Henry's Elfin Caterpillar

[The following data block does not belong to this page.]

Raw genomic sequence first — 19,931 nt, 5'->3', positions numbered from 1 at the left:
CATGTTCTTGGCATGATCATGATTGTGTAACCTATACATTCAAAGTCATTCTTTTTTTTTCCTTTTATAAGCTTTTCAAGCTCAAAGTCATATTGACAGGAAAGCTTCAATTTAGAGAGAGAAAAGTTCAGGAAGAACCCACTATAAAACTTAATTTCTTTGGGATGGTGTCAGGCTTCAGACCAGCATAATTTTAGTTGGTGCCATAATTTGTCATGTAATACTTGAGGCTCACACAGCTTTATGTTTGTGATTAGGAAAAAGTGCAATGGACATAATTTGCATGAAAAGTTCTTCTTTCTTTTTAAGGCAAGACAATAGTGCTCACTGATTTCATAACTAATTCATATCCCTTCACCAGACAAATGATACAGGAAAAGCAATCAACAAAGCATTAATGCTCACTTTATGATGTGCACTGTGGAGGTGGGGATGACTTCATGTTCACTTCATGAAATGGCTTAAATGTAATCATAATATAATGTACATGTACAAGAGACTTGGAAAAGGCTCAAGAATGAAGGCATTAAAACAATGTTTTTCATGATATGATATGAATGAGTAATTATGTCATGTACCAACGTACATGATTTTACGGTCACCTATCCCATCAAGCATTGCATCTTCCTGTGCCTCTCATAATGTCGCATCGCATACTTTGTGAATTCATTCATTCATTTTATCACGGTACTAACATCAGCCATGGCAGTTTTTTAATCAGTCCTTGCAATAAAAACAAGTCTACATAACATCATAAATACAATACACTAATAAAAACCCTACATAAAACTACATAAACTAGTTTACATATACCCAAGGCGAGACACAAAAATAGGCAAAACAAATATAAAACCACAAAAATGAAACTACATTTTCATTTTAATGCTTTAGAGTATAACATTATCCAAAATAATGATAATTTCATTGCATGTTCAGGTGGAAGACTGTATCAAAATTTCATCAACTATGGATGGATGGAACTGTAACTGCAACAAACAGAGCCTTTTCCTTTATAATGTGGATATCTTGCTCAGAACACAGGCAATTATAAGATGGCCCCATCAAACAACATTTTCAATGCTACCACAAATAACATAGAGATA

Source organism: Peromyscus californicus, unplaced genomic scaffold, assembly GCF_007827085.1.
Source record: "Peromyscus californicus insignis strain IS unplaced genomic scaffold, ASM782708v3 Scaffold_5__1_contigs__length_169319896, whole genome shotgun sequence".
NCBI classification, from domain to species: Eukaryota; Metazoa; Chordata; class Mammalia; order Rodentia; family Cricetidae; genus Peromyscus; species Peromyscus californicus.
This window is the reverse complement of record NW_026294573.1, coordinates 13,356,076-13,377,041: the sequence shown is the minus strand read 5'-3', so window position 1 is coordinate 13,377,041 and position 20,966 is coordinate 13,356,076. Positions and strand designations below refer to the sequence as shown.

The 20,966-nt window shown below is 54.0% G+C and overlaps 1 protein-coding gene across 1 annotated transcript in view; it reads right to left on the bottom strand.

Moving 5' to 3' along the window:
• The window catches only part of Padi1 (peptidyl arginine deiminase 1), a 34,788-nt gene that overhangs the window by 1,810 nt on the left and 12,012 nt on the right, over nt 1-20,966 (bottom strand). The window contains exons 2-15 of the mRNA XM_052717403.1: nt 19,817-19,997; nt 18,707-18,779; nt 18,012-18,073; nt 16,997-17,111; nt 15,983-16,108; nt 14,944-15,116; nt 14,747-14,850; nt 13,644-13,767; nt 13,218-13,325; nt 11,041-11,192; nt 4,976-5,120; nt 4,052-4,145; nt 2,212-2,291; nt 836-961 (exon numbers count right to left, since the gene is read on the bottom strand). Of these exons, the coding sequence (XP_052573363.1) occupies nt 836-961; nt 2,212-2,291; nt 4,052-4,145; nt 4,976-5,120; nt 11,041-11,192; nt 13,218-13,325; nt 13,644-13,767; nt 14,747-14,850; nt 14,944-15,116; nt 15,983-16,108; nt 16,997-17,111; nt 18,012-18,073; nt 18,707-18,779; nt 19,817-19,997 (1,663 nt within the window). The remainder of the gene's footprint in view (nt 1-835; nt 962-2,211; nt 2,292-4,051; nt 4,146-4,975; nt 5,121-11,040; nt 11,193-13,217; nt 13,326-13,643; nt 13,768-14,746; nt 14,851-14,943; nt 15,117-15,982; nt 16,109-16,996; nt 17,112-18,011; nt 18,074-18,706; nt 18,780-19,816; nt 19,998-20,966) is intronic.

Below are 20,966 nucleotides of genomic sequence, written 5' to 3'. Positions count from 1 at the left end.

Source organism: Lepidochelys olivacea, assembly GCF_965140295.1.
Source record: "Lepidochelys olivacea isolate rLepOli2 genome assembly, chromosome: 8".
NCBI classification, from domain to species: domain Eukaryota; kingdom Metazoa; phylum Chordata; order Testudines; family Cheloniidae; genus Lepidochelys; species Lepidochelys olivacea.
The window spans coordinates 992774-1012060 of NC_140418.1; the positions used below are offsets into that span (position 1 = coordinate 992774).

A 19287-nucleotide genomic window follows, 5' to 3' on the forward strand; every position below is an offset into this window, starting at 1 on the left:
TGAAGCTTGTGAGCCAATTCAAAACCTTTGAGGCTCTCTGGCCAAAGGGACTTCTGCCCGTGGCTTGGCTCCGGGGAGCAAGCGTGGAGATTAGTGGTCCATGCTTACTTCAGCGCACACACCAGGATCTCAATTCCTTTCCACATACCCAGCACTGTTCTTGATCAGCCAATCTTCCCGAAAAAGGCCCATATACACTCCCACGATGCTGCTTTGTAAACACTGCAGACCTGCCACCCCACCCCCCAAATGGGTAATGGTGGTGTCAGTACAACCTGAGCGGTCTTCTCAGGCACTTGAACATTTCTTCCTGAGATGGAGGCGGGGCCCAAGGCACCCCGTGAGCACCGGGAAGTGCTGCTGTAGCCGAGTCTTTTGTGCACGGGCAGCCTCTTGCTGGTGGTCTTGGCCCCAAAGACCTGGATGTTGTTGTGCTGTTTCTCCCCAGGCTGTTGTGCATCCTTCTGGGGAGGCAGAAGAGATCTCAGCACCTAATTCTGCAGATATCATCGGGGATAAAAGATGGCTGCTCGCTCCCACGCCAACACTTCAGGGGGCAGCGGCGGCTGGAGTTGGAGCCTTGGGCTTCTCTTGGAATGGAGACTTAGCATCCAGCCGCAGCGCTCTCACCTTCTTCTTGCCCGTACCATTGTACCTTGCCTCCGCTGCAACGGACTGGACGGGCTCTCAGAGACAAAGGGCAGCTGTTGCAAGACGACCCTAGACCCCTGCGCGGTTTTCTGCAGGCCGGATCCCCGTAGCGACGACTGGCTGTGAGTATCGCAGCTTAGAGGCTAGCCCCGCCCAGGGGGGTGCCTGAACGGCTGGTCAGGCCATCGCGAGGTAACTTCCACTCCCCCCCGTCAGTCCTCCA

Even butterfly enthusiasts might not be familiar with the 1/2 inch long, slug-like caterpillars of Henry's elfin (Callophrys henrici). In fact, they are hard to find at all, let alone recognize just what they are. For the curious, the head is at the right. It is hidden down underneath, as are the legs, so not much of what we normally associate with insects is actually visible. The adult butterfly is small and brown, also easy to overlook. This species has a full-year life cycle and the caterpillars and adults are only active in the early spring. Here in central Texas the emergence of the adults from their pupae occurs in early February, about the time the first shrubs and trees are starting to blossom. A couple weeks later, the eggs will have hatched and the caterpillars start to feed. They are most easily seen on Redbud, where they feed, well-camouflaged by their usually maroon color, on the blossoms. Caterpillars also come in green and a sort of tan color, but I've seen very few of these other colors. They are known to eat a wide variety of plants, mostly blossoms, but are most likely to be found on Redbud and Mexican Buckeye.